Infographic: iOS Vs. Android, Through The Advertising Lens

The ultimate showdown between iOS and Android may ultimately be one of how many devices each vendor can sell, but for others in the mobile industry, it’s about how well each platform performs for their own purposes. The Israel-based mobile ad company Inneractive has released some illuminating data on how iOS and Android compare in mobile advertising, a performance metric essential for mobile publishers and developers.

As you can see below, based on data from Inneractive’s own network, the Android comes out on top for the average “global fill rate”, although that doesn’t necessarily speak to how many ads on the platform are actually paid (that number is not given in the inforaphic).

Meanwhile, iOS comes out on top in the two metrics that might count more in terms of what a publisher is making in terms of advertising. On average, an ad running on the iOS platform is generating eCPMs of $1.70, 40 cents more than Android. Equally, ads on the iOS platform appear to be more “sticky” in that they are driving more people to click-through: CTRs are 2.3 percent versus 1.1 percent. (Neither number appears particularly high, although these are actually quite standard numbers for mobile advertising.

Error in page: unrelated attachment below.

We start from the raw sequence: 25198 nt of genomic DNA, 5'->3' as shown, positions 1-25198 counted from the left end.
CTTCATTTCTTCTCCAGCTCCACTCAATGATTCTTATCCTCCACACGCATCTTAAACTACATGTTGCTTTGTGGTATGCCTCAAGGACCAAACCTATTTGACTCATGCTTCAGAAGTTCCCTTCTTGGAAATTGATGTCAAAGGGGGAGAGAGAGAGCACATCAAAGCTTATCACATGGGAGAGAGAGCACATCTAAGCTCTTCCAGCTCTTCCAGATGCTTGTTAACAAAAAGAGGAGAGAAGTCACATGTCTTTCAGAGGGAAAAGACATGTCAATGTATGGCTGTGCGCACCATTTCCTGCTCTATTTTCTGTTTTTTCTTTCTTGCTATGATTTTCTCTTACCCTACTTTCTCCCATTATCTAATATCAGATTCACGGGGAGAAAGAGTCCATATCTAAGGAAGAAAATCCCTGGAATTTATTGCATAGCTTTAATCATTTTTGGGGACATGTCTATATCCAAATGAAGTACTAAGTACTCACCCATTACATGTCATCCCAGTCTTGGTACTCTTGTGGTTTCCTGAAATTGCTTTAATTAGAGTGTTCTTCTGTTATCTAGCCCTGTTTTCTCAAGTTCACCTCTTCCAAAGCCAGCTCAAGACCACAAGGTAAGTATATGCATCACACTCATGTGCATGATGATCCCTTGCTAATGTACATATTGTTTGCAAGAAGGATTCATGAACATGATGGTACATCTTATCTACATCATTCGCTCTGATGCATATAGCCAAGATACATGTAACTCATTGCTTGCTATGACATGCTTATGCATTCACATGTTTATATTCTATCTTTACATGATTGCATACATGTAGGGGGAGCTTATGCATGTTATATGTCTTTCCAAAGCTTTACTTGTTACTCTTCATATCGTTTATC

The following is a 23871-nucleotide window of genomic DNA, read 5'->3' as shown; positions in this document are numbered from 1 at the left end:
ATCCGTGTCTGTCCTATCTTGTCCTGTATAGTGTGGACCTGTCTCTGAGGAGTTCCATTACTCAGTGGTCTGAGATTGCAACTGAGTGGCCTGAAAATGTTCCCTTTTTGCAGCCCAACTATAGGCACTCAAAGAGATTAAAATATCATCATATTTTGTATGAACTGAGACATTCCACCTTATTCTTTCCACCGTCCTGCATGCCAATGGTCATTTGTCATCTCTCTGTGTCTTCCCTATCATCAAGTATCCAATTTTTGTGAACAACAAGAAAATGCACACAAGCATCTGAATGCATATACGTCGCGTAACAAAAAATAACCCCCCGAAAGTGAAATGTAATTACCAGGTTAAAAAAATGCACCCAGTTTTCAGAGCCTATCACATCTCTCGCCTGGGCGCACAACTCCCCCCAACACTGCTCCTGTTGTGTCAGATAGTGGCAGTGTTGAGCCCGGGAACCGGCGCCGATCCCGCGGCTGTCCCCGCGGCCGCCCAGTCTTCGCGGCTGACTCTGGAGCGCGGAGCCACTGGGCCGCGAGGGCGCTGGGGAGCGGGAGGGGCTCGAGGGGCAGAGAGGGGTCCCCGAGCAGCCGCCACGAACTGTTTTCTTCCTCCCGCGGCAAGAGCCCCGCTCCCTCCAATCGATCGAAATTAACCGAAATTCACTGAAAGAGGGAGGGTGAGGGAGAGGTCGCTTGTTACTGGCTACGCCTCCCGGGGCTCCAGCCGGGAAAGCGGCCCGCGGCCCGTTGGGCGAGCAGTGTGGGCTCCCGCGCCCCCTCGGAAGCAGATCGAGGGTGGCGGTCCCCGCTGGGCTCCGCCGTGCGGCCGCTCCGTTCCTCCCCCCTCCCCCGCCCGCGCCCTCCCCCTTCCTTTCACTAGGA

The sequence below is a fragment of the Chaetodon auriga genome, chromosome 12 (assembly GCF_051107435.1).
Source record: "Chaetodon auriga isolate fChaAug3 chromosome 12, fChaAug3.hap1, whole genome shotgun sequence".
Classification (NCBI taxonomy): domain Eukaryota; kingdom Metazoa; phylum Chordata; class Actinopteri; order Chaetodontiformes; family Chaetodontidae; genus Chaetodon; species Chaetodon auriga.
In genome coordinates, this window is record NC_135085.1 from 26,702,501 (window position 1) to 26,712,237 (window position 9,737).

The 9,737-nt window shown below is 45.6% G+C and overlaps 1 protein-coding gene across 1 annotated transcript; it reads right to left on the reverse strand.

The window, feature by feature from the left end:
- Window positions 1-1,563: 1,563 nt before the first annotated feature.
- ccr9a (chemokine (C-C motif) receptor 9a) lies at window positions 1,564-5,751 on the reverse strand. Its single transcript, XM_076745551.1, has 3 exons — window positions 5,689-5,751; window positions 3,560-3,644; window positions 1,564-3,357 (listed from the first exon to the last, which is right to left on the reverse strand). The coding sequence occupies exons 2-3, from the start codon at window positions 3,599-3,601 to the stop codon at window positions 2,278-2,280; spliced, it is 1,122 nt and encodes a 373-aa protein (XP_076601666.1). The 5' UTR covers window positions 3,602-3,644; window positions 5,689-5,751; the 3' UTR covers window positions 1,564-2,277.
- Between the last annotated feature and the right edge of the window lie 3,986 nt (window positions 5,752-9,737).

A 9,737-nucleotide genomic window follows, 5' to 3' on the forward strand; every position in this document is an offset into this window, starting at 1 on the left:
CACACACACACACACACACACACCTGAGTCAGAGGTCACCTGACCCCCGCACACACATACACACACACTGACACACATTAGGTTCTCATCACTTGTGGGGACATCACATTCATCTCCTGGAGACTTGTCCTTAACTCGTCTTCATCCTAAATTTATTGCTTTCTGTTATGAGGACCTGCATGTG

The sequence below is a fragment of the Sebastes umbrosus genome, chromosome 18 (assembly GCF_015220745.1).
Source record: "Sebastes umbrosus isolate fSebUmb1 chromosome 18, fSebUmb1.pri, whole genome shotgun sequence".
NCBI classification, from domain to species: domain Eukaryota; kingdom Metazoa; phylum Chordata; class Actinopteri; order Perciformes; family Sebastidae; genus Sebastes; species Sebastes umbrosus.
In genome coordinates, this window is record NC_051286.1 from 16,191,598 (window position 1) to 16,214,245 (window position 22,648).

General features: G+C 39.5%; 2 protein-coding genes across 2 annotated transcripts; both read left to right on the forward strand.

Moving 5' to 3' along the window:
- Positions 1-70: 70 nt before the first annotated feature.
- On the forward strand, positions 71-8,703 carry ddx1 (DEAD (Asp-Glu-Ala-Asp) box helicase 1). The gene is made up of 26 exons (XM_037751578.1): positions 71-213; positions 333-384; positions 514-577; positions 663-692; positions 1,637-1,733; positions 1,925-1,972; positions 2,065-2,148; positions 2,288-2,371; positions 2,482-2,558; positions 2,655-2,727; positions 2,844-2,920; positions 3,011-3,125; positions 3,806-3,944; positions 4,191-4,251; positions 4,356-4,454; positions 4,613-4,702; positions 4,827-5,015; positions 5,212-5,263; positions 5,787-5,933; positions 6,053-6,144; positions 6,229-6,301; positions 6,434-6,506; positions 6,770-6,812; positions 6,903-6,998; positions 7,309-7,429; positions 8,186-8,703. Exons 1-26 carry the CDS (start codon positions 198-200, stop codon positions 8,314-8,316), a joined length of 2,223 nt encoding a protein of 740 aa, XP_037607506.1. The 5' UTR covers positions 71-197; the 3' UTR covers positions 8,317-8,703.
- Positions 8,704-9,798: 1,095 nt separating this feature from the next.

What’s interesting is that Android and iOS appear to be fairly matched in terms of audience reach. If anything, although Android appears to have a later peak than Apple (NSDQ: AAPL), the app seems to have a longer staying power in terms of audience engagement. That points to brands potentially running different kinds of campaigns on the platforms, with Android favoring longer campaigns and iOS appearing more suited to one-off shots.

When comparing performance in specific countries, sometimes the differences between the two platforms become quite stark. Apple’s iOS clearly outperforms Android in the key market of the U.S., for example; whereas in the UK, the high eCPM cost for iOS seems to almost contradict the fact that iOS has a significantly lower CTR than Android in the country: 0.86 percent compared to Android’s 1.11 percent.

The full picture, below: